It was the first day of basic training. Behind us–two decades of family , community and work relationship memories. Ahead of us–two years of military obligation which none of us wanted. We were, as they said, ‘grunts’, ‘bush-beaters’, ‘foot soldiers’ and ‘infantrymen’. According to the spokesman who met us at Fort Leonardwood, Missouri, we had a NEW father/mother: our Drill Sergeant. And a new family: our fellow draftees. We were told that life was changing for us (duh). Now, he said, we would be told what to eat, when to get up, how to wear what hair would be left after a quick (you think) visit to the barber, what clothes to wear, when to go to the ‘latrine’, what gun to carry, what to do every second of the day, when we would sleep and a host of other restrictive (ooops–training) boundaries. As he continued yelling out his speech (yes they do yell), he stopped to glare at a new recruit who had the unmitigated gall to raise his hand to ask a question. Think of it: someone had a question! Go figure.
Well, without so much as the slightest gesture of common courtesy which to most of us seemed to be a quickly shrinking image in the review mirror of our life, Drill Sergeant told us that from that moment on we would be allowed (whoa) four responses to use in any situation: ‘Yes Sir’, ‘No Sir’, ‘Sir I do not understand’ (that was my default setting) and ‘Sir I do not know’. These were to be utilized, regardless of the setting and regardless of the question. Now possibly you can see where we’re going with this.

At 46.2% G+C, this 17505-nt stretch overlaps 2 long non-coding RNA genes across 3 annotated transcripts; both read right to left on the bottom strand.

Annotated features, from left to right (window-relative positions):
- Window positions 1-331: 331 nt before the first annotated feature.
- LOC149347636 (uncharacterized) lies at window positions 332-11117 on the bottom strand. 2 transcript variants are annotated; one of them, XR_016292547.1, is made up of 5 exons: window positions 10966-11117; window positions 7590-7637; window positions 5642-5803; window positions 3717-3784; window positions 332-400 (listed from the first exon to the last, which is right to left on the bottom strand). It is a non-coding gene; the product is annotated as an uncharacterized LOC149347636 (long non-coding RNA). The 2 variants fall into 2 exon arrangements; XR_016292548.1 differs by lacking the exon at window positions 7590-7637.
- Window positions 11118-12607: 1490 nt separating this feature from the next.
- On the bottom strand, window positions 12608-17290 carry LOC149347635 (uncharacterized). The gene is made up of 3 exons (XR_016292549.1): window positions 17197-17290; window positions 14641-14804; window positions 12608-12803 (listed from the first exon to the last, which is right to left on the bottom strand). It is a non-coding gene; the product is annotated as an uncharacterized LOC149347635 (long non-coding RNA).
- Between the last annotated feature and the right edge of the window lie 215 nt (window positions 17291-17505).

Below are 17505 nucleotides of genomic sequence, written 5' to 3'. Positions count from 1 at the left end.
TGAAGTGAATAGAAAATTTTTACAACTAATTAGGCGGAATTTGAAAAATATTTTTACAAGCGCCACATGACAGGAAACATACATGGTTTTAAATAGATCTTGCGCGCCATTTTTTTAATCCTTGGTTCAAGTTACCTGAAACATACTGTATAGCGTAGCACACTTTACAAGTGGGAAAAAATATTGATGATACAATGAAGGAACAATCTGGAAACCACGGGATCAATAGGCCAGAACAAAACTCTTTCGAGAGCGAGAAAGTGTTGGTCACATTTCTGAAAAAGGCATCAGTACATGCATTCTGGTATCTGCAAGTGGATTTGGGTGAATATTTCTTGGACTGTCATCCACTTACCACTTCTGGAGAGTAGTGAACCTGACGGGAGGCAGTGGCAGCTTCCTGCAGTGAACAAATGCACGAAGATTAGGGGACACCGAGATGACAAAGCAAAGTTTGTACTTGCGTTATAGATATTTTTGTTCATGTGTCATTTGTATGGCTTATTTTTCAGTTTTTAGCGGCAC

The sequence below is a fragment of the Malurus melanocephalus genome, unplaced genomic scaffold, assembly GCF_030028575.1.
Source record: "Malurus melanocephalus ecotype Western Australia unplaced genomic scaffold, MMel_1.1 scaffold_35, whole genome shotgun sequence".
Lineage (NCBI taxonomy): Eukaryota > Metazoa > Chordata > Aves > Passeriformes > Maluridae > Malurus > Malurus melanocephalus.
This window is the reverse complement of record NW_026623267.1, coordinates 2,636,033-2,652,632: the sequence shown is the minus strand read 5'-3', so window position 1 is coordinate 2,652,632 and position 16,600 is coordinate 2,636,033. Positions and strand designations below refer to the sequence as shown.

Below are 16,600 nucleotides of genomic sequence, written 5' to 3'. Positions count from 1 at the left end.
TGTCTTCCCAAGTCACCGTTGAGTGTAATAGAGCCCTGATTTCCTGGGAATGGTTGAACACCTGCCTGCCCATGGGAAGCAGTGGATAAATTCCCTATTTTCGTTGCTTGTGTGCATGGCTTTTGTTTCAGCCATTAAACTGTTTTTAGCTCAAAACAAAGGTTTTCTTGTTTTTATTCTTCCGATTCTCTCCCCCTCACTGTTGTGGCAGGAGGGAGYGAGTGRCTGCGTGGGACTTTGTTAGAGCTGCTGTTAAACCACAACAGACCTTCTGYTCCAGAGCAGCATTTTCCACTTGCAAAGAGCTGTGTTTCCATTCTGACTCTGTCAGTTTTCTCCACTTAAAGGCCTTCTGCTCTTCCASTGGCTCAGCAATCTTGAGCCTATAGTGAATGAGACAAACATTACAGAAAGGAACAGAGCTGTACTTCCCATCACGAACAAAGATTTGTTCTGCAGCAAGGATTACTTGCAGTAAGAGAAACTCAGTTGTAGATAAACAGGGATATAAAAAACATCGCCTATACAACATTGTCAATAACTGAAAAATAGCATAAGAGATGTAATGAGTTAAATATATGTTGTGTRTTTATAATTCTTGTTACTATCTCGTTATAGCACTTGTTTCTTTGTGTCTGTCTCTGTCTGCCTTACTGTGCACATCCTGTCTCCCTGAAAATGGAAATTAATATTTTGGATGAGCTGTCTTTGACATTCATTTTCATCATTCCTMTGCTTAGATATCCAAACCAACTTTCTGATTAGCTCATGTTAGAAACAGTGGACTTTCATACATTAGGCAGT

To illustrate, Drill Sergeant stepped up ‘nose to nose’ (literally) to a new recruit and in a syrupy condescending tone asked, ‘Soldier do you think I’m pretty?’. There was momentary silence. (Now remember you only have four possible responses). Which one would you have chosen? You see the dilemma? The recruit chose ‘No Sir’…! Now that opened the door to Drill Sergeant’s response. And he gladly burst through it with all the gentleness of an angry Holstein bull with a headache. After a 3 minute tirade, Drill Sergeant walked away shaking his head and muttering something about ‘girls and look at what they’re sending us these days’. 🙂
Now, I have a new commanding officer. One Who is vastly unlike my old ones. Like Paul, I receive the counsel to ‘live to please not ourselves, but our commanding officer’. II Timothy 2:1-4. And though our Lord is infinitely good and all comparisons to men of rank are absurd, I still offer four responses to the Lord of glory. In prayer, I say that by His grace I will serve ‘any way’, ‘any where’, ‘any time’ and to ‘any one’ if by it I may bring gladness to His heart and glory to His Name.
Let’s lift Him up with our responses.